By Taylor Piper and Taylor Holt
Posted: Sunday, April 6, 2014
At 3523 W. Fullerton Ave. in Logan Square, a quaint storefront welcomes customers into a homey vintage pastry boutique.
Ana Katsenios, the 29-year-old store owner and baker, started Paper Moon Pastry with the goal of creating a unique, comfortable candy land atmosphere while supporting local entrepreneurs.
“The look of my store is a Goth 90’s riot girl, Martha Stewart took over Willy Wonka’s punk rock chocolate factory, and had a farmers market,” Katsenios said.
Her iPod plays a mix of tunes ranging from oldies to indie punk. The windowsill displays a vintage desk and old typewriter lighted by Christmas lights and modern fixtures giving off a comfy, thrift store vibe, while contributing her own identity to the shop.
Customers walk into the small store and find a combination of walls lavished with colorful, eye catching artwork by local artists, collections of homemade jewelry, candles and products, all framing the front case featuring Katsenios’ latest baked goods.
The importance of supporting her local vendors is shown through the wide variety of products the store sells and by the market fairs she holds each month.
“Part of the way I was going to raise money and gain exposure, I decided to start doing these monthly markets and invite craftspeople. People that I felt like were like me, one person who makes one thing and is really passionate about it, Katsenios said. “I want to showcase that and make a big deal of it because I feel really connected to that. The markets ended up looking really similar to the feel of my store. People were just sort of like, ‘Oh, I could just leave it here’. And it occurred to me that having a gift shop and pastries made sense.”
With renovations completed less than a week ago to incorporate seating, Paper Moon’s opening has been a steady work in progress.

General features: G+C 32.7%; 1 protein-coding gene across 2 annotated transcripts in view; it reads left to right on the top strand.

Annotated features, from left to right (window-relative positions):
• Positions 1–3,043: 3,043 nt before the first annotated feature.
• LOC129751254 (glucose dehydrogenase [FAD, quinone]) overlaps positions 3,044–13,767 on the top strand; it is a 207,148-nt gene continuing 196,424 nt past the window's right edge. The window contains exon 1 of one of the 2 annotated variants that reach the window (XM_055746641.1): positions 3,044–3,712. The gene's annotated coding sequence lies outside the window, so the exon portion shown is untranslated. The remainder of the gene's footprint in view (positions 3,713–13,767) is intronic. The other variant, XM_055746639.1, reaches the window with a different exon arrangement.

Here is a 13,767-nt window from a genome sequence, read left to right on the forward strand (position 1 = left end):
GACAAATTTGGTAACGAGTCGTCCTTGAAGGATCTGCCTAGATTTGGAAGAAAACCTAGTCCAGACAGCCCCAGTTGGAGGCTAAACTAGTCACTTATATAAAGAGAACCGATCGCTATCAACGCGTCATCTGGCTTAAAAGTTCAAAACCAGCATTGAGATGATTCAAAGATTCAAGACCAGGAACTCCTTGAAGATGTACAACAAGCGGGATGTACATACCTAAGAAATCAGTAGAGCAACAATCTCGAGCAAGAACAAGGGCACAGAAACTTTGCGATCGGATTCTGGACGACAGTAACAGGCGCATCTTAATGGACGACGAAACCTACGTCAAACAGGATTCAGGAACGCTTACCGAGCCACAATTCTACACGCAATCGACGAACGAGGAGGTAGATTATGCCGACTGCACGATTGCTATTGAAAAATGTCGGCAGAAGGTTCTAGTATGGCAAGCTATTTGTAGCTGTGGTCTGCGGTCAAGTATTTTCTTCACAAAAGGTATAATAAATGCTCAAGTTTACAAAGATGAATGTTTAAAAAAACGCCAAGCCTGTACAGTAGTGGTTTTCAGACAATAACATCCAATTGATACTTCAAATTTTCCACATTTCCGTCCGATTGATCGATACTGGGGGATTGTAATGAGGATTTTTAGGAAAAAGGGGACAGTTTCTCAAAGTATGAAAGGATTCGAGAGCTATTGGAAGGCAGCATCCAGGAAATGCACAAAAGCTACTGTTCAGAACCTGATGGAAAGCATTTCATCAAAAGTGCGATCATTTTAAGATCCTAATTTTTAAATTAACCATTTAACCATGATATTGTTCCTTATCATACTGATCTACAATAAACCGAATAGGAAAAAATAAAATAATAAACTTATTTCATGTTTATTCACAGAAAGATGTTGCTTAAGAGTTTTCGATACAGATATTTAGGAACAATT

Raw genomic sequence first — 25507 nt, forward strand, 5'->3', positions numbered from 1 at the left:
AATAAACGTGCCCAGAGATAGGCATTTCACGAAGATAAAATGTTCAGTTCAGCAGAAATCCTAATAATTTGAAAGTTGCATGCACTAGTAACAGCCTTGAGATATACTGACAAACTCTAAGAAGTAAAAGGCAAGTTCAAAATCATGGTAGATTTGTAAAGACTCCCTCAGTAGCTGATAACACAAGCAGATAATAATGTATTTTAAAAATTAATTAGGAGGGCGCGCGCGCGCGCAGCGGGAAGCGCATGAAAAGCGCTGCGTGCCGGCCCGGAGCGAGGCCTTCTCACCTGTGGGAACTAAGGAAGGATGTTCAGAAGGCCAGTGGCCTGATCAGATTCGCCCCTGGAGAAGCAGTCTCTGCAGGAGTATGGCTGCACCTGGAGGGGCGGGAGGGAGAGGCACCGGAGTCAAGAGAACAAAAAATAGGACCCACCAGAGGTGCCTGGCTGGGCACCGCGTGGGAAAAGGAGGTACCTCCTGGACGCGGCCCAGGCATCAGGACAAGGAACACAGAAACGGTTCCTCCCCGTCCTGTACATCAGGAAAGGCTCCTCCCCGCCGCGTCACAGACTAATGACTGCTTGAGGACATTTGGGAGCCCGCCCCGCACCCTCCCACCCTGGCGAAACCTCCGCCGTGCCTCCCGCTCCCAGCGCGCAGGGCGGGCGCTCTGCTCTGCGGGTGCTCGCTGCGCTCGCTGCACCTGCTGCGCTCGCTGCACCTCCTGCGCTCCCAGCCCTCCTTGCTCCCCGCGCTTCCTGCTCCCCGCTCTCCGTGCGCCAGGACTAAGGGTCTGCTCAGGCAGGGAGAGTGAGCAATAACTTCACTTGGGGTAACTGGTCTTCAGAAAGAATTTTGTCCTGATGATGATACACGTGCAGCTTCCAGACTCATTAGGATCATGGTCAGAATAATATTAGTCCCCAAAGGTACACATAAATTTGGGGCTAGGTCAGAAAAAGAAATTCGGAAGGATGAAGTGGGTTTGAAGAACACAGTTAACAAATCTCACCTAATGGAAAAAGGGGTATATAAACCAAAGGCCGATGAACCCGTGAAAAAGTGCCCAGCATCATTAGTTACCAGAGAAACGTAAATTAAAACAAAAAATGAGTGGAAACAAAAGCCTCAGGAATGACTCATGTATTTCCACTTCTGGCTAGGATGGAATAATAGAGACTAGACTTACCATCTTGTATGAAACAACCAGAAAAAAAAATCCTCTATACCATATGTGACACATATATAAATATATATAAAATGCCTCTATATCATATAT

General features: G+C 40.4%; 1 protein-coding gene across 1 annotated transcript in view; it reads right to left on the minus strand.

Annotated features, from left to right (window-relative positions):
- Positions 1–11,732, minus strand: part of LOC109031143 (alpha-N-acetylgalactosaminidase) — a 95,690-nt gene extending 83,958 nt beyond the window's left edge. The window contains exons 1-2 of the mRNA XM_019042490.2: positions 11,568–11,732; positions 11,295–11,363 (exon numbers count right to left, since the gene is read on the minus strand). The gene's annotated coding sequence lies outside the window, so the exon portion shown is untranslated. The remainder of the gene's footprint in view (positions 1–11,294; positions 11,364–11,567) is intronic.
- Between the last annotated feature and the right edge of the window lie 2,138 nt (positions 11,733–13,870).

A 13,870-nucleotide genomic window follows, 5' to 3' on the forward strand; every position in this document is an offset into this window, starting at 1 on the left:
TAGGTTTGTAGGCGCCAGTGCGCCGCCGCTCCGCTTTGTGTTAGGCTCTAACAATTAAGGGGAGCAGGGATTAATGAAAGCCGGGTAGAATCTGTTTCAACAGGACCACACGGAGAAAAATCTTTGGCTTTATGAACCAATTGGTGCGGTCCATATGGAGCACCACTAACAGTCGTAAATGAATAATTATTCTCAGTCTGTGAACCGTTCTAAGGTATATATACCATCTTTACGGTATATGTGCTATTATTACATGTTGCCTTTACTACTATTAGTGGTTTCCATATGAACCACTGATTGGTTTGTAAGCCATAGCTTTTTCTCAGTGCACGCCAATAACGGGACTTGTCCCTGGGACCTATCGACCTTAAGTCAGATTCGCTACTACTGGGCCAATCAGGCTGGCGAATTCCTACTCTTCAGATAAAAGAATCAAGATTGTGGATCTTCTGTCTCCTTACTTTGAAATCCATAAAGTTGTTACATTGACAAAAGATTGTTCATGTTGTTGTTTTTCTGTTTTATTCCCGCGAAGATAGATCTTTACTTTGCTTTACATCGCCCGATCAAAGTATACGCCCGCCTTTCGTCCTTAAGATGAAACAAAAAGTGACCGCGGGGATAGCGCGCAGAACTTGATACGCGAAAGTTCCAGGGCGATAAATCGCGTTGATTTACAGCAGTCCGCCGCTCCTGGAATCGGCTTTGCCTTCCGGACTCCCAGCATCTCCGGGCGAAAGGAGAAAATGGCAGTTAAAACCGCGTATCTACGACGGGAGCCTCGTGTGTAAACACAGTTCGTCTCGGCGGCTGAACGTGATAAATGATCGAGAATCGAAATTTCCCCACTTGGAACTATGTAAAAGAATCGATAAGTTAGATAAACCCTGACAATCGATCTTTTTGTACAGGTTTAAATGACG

The first stages of Paper Moon Pastry began over four years ago, operating from an apartment on Logan Boulevard as a wholesale bakery. From that, she’s come to own a space in Logan Square that was an ideal location because of its affordability and her personal vision for the pastry boutique.
The “Paper Moon” inspiration came from the restaurant Ana’s father, Bobby Katsenios, started with her uncle in Chicago when she was younger. Being involved in cooking and food service for the majority of her life has fueled this passion for the service she provides to her customers.
On her journey, Katsenios gained experience from working in several cake shops, restaurants and bakeries throughout the U.S. while traveling before returning to Chicago in 2009.
“The desserts I was making at the time when I won the Metromix award weren’t plated, they weren’t molecular. What I was doing was making the most full flavored traditional desserts and serving them by the slice from whole products,” she said.
This is the same concept she has taken and applied to the pastry products she currently sells in her shop.
With all these accomplishments however, being a small business owner will always have its obstacles.